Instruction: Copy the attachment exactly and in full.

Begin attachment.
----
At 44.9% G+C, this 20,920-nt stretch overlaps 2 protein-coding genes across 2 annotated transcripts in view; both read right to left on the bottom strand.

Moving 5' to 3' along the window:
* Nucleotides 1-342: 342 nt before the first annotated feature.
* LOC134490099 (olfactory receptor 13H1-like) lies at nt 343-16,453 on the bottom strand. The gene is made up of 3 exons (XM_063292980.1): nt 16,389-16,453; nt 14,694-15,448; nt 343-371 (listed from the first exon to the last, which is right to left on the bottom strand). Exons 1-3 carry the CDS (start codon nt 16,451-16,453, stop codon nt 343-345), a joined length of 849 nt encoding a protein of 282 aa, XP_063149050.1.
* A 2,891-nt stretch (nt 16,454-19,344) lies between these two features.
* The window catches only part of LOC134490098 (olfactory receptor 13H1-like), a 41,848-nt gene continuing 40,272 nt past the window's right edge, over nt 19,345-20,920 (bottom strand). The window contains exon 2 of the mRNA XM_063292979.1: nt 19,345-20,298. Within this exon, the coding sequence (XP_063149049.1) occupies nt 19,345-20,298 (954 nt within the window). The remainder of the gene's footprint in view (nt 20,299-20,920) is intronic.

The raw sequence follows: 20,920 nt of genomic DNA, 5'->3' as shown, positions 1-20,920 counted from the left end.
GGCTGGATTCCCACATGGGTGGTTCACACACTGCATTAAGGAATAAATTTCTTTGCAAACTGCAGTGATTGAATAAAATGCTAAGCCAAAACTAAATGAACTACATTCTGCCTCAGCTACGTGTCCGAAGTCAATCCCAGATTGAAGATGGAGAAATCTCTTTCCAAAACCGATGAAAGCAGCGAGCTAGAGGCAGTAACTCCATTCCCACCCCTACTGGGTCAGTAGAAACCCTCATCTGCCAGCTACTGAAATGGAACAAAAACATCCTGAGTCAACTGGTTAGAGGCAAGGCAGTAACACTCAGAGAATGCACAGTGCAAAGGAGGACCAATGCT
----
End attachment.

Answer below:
At 44.9% G+C, this 20,920-nt stretch overlaps 2 protein-coding genes across 2 annotated transcripts in view; both read right to left on the bottom strand.

Moving 5' to 3' along the window:
* Nucleotides 1-342: 342 nt before the first annotated feature.
* LOC134490099 (olfactory receptor 13H1-like) lies at nt 343-16,453 on the bottom strand. The gene is made up of 3 exons (XM_063292980.1): nt 16,389-16,453; nt 14,694-15,448; nt 343-371 (listed from the first exon to the last, which is right to left on the bottom strand). Exons 1-3 carry the CDS (start codon nt 16,451-16,453, stop codon nt 343-345), a joined length of 849 nt encoding a protein of 282 aa, XP_063149050.1.
* A 2,891-nt stretch (nt 16,454-19,344) lies between these two features.
* The window catches only part of LOC134490098 (olfactory receptor 13H1-like), a 41,848-nt gene continuing 40,272 nt past the window's right edge, over nt 19,345-20,920 (bottom strand). The window contains exon 2 of the mRNA XM_063292979.1: nt 19,345-20,298. Within this exon, the coding sequence (XP_063149049.1) occupies nt 19,345-20,298 (954 nt within the window). The remainder of the gene's footprint in view (nt 20,299-20,920) is intronic.

The raw sequence follows: 20,920 nt of genomic DNA, 5'->3' as shown, positions 1-20,920 counted from the left end.
GGCTGGATTCCCACATGGGTGGTTCACACACTGCATTAAGGAATAAATTTCTTTGCAAACTGCAGTGATTGAATAAAATGCTAAGCCAAAACTAAATGAACTACATTCTGCCTCAGCTACGTGTCCGAAGTCAATCCCAGATTGAAGATGGAGAAATCTCTTTCCAAAACCGATGAAAGCAGCGAGCTAGAGGCAGTAACTCCATTCCCACCCCTACTGGGTCAGTAGAAACCCTCATCTGCCAGCTACTGAAATGGAACAAAAACATCCTGAGTCAACTGGTTAGAGGCAAGGCAGTAACACTCAGAGAATGCACAGTGCAAAGGAGGACCAATGCT